“Wow, Mom! Dinner is Actually Good!”: Compliments Gone Wrong

It was 10 pm on a Monday night. Being a mostly-responsible morning-person kind of student, I’m not normally the type to start playing a card game at such a time. But my Tuesday morning class had been cancelled and Tuesday was the last day of classes before Thanksgiving break. So while one friend of mine sat nearby doing homework, I settled down and started playing a game with two other friends in the Corum. Being a public place, a random fellow walked into the area to work on homework, and settled himself down next to my friend who wasn’t playing the card game. As the other three of us continued our game, this fellow proceeded to offer a great many comments. Leaning over to my homework-working friend, he’d offer, “They have a weird set-up” or “That one (pointing to me) is going to win.” Periodically he would approach, look over our shoulders and offer compliments: “I approve.” “I know what I would do. You know what I would do. Good job.” “That was a good play. I approve.”

He meant these as compliments to be sure, however, I found myself squirming uncomfortably under these statements. Despite his intent, his “compliments” affected me in quite a condescending way. When my actions were judged by whether or not they aligned with what he would have done, I felt as though I was not valued for my own decisions or for who I am, but for how well I made him feel like he knows what he is doing. My actions were deemed as “good” as long they promoted what this guy felt appropriate as opposed to being good because I had good ideas on my own. This does the opposite of what he probably intended to do.

My point, however, is not to bash this socially-awkward fellow, but to offer an example of where our positive motives come across in a negative way. One of my favorite communication quotes is by Deborah Tannen, in her book That’s not what I meant!: How conversational style makes or breaks relationships: “What seem like bad intentions may really be good intentions expressed in a different conversational style.” This is important to remember when someone says something that offends or angers you or even just feels awkward. For the most part, offending or angering you was the last thing on their mind. In these situations, if you can learn to see what the person is trying to communicate instead of what you may naturally take it to mean, you may be able to save yourself a lot of negative vibes. Another thing to remember is that we ourselves probably do the same thing to others. Even when we are convinced of the innocence of our message, sometimes others may take it the opposite way.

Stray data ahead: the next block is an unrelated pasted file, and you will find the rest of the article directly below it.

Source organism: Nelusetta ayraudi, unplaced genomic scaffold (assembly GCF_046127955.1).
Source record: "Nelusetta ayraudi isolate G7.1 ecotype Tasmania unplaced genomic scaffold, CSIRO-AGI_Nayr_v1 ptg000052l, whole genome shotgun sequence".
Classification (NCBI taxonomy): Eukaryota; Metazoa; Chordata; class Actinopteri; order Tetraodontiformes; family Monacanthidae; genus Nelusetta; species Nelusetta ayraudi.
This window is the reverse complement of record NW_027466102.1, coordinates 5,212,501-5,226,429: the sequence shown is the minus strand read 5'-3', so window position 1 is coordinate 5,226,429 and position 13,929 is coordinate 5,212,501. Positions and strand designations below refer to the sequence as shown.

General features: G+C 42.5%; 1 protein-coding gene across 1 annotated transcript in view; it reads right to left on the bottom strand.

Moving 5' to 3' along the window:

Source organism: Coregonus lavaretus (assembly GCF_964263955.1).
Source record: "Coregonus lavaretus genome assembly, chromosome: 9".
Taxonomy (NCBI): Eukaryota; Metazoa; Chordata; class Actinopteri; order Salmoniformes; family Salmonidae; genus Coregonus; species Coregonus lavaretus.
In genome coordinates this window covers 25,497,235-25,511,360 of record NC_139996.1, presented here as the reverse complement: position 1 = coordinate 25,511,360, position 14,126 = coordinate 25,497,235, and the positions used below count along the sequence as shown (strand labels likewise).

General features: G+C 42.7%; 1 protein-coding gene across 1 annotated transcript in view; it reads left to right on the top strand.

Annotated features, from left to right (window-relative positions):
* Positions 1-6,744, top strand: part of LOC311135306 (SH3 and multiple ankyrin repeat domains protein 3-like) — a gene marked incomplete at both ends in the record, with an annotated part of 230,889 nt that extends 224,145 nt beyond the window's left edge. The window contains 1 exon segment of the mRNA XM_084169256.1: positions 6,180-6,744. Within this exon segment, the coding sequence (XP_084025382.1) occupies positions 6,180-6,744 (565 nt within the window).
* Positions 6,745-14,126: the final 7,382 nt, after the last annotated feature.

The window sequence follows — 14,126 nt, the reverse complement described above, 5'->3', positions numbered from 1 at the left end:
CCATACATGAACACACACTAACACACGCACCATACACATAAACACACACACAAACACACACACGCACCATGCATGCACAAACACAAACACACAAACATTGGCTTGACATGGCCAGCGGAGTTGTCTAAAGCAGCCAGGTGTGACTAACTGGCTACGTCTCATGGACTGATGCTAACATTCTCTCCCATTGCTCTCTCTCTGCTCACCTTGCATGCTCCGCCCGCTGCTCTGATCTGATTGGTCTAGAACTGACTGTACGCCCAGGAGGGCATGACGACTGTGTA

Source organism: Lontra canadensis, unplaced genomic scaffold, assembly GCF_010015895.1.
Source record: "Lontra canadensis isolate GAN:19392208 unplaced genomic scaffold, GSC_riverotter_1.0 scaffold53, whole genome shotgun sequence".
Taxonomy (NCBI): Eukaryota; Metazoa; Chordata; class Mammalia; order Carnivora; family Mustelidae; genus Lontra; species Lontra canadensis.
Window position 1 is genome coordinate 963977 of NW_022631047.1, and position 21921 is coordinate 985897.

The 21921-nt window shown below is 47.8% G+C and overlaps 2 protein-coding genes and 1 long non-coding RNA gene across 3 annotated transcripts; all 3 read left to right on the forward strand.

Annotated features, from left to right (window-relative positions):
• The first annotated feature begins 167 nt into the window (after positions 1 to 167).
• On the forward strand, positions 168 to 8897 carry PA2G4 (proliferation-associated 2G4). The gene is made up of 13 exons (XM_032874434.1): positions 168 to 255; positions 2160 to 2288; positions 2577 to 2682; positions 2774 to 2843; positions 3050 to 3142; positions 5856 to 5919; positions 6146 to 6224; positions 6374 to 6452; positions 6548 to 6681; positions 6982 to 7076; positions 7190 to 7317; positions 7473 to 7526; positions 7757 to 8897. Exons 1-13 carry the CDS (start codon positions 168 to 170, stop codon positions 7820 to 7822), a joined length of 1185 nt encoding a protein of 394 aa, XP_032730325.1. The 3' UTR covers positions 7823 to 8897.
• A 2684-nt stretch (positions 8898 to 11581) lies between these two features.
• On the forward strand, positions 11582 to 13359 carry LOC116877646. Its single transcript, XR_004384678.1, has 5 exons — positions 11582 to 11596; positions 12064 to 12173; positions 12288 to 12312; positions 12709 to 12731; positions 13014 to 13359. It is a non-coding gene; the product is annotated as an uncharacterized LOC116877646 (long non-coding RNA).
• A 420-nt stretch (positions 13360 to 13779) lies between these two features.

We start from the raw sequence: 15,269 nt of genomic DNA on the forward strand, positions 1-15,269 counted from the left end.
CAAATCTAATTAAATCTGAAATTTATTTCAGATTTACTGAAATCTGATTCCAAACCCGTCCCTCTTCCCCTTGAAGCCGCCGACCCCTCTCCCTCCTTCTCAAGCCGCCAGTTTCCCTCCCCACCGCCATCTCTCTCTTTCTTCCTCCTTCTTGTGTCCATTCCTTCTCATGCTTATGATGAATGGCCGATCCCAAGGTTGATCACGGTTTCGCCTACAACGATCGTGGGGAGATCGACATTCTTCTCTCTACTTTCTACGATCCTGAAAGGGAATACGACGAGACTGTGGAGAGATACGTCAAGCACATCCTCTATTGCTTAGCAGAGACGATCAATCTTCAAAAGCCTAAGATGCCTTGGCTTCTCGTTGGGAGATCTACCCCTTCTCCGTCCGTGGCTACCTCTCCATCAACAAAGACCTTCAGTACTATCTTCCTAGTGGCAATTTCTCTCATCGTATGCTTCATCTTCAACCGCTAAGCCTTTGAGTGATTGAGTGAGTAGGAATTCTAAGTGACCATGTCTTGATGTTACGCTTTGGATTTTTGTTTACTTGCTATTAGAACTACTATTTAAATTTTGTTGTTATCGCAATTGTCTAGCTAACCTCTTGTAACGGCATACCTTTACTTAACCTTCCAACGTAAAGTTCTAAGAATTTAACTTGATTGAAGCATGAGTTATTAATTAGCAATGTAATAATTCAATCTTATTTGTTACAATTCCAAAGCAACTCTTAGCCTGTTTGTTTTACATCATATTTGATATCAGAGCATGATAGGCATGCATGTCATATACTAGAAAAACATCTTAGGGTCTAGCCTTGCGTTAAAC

When this occurs, it doesn’t mean anyone is in the wrong. Each person approached the situation with what he or she thought was best or natural. There was just a difference in communication styles. It is very important that you don’t blame yourself and don’t blame the other person. Simply realize that communication is a beast in itself and that there is beauty in its complexity. The next time you are tempted to get offended, take a step back, and try to get a feel for what the person may have meant to communicate, not just what you heard.

Let me know how it works. Let me know your thoughts. Let me know that you’ve actually read this post; leave a comment 🙂

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2 thoughts on ““Wow, Mom! Dinner is Actually Good!”: Compliments Gone Wrong

  1. This was a great post, BethAnn! I can relate to this. A few weeks ago, I was playing floor hockey and one of my teammates gave me some condescending advice (at least it seemed that way to me!). Now I can see how his comment may have been made with good intention, to improve my floor hockey skills, instead of meant to belittle my aptitude in the sport.

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  2. A person might become so engrossed with the attitude of worry about saying something that may be taken offense to, that their conversational style devolves to ummm, errrr, you know, and that. All the while they mull over in their mind what might be the least offensive way to get their message accross. The other participant in the conversation is left to wonder about cognitive ability.

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